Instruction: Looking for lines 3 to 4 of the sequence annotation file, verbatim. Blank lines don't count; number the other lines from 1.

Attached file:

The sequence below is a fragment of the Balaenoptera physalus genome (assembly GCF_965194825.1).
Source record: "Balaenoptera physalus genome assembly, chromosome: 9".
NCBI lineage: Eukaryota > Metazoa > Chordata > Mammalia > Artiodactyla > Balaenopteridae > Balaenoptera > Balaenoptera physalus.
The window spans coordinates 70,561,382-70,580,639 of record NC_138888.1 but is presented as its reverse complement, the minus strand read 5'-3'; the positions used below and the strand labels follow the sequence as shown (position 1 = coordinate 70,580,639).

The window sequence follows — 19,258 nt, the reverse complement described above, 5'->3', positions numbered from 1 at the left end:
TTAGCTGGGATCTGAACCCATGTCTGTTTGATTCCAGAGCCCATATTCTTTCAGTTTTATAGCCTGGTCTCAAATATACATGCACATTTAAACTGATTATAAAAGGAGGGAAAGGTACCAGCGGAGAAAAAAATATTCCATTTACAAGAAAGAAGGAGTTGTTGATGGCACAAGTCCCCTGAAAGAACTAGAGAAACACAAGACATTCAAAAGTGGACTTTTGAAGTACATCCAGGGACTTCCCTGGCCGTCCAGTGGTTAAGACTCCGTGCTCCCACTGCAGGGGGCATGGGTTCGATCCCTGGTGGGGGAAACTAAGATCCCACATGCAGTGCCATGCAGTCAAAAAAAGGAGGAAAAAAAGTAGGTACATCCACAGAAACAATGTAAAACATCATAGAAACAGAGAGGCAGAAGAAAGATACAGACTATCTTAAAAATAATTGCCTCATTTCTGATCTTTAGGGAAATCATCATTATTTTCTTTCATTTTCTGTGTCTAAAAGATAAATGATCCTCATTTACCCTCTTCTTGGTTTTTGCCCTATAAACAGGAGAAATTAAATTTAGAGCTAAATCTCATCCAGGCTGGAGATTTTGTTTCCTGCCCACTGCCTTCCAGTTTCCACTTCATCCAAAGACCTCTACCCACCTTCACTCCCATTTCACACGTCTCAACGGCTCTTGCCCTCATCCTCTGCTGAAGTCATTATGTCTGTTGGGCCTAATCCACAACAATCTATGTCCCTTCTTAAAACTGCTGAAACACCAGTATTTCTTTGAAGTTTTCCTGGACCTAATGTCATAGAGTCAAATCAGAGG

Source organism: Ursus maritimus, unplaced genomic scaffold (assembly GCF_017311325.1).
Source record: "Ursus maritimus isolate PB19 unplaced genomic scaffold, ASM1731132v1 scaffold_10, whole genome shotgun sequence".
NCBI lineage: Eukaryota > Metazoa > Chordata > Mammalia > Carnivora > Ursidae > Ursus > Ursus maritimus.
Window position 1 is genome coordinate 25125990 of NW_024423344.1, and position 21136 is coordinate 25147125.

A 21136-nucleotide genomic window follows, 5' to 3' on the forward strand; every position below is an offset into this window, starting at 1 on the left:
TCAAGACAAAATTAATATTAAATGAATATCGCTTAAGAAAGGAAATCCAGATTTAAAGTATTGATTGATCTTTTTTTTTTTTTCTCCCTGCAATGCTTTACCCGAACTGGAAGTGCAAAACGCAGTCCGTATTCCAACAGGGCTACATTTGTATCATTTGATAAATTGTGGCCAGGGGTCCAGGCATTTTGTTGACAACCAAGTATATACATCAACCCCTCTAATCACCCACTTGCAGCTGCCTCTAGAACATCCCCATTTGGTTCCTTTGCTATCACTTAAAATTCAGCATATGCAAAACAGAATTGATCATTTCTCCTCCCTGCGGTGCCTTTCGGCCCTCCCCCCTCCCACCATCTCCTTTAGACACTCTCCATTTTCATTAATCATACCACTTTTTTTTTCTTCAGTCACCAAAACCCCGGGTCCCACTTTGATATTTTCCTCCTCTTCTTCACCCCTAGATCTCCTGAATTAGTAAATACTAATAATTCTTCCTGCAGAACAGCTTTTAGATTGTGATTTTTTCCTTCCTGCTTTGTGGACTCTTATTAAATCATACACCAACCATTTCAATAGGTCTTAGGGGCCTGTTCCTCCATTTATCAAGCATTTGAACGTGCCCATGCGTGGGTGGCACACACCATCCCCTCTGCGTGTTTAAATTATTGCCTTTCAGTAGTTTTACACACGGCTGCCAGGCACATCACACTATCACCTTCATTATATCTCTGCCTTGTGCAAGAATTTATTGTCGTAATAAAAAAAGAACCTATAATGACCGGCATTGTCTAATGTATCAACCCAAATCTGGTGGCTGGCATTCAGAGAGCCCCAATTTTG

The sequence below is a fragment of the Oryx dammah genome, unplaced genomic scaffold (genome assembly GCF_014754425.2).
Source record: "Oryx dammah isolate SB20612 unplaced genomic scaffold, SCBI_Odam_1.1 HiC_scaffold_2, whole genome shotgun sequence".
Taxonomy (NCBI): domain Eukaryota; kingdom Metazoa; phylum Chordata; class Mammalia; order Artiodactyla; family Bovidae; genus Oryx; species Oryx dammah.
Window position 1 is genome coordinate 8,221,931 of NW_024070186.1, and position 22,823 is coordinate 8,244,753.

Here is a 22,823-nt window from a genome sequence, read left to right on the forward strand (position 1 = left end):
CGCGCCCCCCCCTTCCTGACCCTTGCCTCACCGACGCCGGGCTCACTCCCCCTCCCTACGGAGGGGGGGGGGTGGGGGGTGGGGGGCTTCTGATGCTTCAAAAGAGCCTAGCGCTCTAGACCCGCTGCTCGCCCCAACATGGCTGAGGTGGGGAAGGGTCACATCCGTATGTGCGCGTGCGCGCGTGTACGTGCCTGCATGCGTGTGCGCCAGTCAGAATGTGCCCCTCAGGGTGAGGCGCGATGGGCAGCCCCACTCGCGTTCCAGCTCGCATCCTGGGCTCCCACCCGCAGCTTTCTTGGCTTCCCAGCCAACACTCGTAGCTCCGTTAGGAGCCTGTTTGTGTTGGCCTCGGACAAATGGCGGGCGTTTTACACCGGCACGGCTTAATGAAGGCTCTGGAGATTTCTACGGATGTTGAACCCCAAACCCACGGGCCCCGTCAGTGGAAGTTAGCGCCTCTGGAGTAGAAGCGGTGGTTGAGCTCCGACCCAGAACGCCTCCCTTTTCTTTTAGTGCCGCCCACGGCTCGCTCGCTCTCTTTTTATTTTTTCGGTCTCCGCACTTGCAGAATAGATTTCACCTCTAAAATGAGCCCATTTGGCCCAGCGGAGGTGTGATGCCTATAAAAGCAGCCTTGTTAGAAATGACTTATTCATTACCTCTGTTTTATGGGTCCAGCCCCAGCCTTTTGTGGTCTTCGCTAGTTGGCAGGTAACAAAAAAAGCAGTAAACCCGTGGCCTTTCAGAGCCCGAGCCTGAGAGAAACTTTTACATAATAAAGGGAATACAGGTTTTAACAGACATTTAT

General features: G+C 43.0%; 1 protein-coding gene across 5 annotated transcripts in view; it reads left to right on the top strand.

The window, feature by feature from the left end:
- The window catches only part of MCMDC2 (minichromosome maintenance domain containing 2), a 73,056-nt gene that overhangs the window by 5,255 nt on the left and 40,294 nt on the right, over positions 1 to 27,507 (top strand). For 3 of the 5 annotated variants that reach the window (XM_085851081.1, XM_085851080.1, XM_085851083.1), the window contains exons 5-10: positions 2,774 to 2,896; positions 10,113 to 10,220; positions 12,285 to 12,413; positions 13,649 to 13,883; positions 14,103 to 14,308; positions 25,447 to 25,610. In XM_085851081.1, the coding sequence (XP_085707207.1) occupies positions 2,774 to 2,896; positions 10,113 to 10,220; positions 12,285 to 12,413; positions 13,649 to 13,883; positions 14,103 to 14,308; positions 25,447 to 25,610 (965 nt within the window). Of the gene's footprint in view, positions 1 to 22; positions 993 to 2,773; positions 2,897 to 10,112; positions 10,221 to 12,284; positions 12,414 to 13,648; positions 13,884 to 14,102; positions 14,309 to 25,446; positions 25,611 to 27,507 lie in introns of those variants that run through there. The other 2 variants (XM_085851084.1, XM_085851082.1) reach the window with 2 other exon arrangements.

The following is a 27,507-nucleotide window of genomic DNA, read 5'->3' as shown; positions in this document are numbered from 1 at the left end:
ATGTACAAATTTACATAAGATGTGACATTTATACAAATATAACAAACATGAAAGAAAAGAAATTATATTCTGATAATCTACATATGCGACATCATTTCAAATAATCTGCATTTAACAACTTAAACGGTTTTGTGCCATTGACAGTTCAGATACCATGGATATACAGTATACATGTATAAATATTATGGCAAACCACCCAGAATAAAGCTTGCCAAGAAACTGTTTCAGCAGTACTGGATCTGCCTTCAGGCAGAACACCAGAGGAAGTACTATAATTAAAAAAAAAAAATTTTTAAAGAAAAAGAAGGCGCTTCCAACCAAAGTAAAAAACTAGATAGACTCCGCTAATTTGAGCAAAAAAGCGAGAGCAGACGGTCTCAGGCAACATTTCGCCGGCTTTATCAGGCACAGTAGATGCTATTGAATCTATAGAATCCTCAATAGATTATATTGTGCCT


NCBI lineage: Eukaryota > Metazoa > Chordata > Mammalia > Artiodactyla > Balaenopteridae > Balaenoptera > Balaenoptera physalus.
The window spans coordinates 70,561,382-70,580,639 of record NC_138888.1 but is presented as its reverse complement, the minus strand read 5'-3'; the positions used below and the strand labels follow the sequence as shown (position 1 = coordinate 70,580,639).